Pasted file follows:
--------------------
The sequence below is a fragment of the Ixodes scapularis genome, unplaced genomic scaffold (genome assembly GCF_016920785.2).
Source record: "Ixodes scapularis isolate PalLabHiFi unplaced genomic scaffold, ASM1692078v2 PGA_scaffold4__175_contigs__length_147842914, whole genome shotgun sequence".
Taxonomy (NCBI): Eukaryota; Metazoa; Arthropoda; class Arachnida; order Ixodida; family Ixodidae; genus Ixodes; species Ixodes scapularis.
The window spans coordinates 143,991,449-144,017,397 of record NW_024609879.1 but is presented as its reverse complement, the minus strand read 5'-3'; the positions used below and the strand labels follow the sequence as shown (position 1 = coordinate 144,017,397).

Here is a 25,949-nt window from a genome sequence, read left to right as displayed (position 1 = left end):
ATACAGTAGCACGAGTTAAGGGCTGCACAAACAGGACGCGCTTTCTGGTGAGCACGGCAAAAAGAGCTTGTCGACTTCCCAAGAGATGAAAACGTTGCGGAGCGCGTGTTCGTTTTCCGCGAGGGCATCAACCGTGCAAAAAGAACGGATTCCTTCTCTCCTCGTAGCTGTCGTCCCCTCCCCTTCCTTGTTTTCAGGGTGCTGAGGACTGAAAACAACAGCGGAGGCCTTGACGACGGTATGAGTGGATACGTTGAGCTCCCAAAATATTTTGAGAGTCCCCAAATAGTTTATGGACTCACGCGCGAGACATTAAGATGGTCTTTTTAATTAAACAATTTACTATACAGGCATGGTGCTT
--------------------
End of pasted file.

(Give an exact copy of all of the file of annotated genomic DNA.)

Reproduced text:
The sequence below is a fragment of the Ixodes scapularis genome, unplaced genomic scaffold (genome assembly GCF_016920785.2).
Source record: "Ixodes scapularis isolate PalLabHiFi unplaced genomic scaffold, ASM1692078v2 PGA_scaffold4__175_contigs__length_147842914, whole genome shotgun sequence".
Taxonomy (NCBI): Eukaryota; Metazoa; Arthropoda; class Arachnida; order Ixodida; family Ixodidae; genus Ixodes; species Ixodes scapularis.
The window spans coordinates 143,991,449-144,017,397 of record NW_024609879.1 but is presented as its reverse complement, the minus strand read 5'-3'; the positions used below and the strand labels follow the sequence as shown (position 1 = coordinate 144,017,397).

Here is a 25,949-nt window from a genome sequence, read left to right as displayed (position 1 = left end):
ATACAGTAGCACGAGTTAAGGGCTGCACAAACAGGACGCGCTTTCTGGTGAGCACGGCAAAAAGAGCTTGTCGACTTCCCAAGAGATGAAAACGTTGCGGAGCGCGTGTTCGTTTTCCGCGAGGGCATCAACCGTGCAAAAAGAACGGATTCCTTCTCTCCTCGTAGCTGTCGTCCCCTCCCCTTCCTTGTTTTCAGGGTGCTGAGGACTGAAAACAACAGCGGAGGCCTTGACGACGGTATGAGTGGATACGTTGAGCTCCCAAAATATTTTGAGAGTCCCCAAATAGTTTATGGACTCACGCGCGAGACATTAAGATGGTCTTTTTAATTAAACAATTTACTATACAGGCATGGTGCTT